Minimal Discectomy vs. MIS Discectomy

Surgical spinal procedures have moved towards minimally invasive surgery (MIS) techniques. Despite this, improvements in microdiscectomy procedures have focused mainly on minimizing the opening for surgical access. Limited improvements have been made since discectomies have been established as a standard of care.

The next step for minimally invasive discectomy procedures extends beyond surgical access and allows for native tissue conservation.

The Anchor System can be used in herniated disc repair procedures by surgeons interested in disc preservation as part of a tissue sparing approach.

The minimal discectomy technique involves reducing the trauma to the disc limiting the removal of tissue to include only the free fragments impinging on the nerve root.

Current discectomy challenges

Although discectomies are one of the most commonly performed surgical spinal procedures, the dilemma between aggressive vs. minimal discectomy techniques has been discussed for as long as the procedure has been established.

Removing more disc material has been shown to reduce the risk of herniation, but it has also been shown to promote disc degeneration by 26%, 2 years post-surgery4. Conversely, the removal of less disc material may be beneficial to prevent unnecessary disc degeneration but this has been associated with increased risk of reherniation 5.

Aggressive Discectomy (AD)

Reduces reherniation, decreases native disc preservation (26% disc collapse in 2 years), worse long-term patient outcome.16

Poor Disc Preservation

Low Herniation Risk

Minimal Discectomy

Increases reherniation (2x more than aggressive), increases native disc preservation, better long term patient outcome (2.5x less reported incidents of recurrent back or leg pain compared to AD).6

Good Disc Preservation

High Reherniation Risk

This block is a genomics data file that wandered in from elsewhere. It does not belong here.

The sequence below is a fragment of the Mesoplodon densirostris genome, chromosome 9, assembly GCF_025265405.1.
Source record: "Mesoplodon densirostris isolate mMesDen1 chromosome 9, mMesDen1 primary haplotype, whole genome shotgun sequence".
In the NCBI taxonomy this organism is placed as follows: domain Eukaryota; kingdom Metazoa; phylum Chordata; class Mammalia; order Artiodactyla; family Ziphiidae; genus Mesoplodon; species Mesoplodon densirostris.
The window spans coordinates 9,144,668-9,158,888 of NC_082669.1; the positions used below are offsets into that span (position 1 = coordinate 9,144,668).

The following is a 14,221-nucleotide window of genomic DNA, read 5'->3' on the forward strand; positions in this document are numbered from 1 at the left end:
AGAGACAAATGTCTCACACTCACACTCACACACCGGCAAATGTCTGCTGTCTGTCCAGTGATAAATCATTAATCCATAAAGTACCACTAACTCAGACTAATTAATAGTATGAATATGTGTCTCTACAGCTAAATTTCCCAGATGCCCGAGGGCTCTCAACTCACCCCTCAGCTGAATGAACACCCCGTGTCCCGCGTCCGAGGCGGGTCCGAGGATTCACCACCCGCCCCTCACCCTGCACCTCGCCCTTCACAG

Minimal Discectomy with Disc Preservation

Enables techniques of native disc preservation and secures the benefits from a minimal discectomy.

Optimal Disc Preservation

Low Reherniation Risk

In the United States: The indications are: The Anchor System is indicated for visualization of the surgical field in any area of the body cut open during a surgical procedure. When used in the cervical, thoracic, or lumbar spine either from an anterior or posterior direction, for example, the Anchor Endoscope and accessories are intended to aid the surgeon’s visualization of the surgical area and allow him/her to perform any type of surgical spinal procedure such as herniated disc repair, visualization of the circumferential decompression of the nerve roots, aiding in the search and removal of nucleus material, spinal fusion, or insertion of spinal implants. Other examples of generic surgical use of the Anchor System would be for use in the knee, ankle, shoulder, hand, wrist, and temporomandibular joint (TMJ).
CAUTION: Federal Law (USA) restricts the use of these devices to or by the order of a physician. Before use, consult product labels and inserts for any indications, contraindications, hazards, warnings, cautions and instructions for use.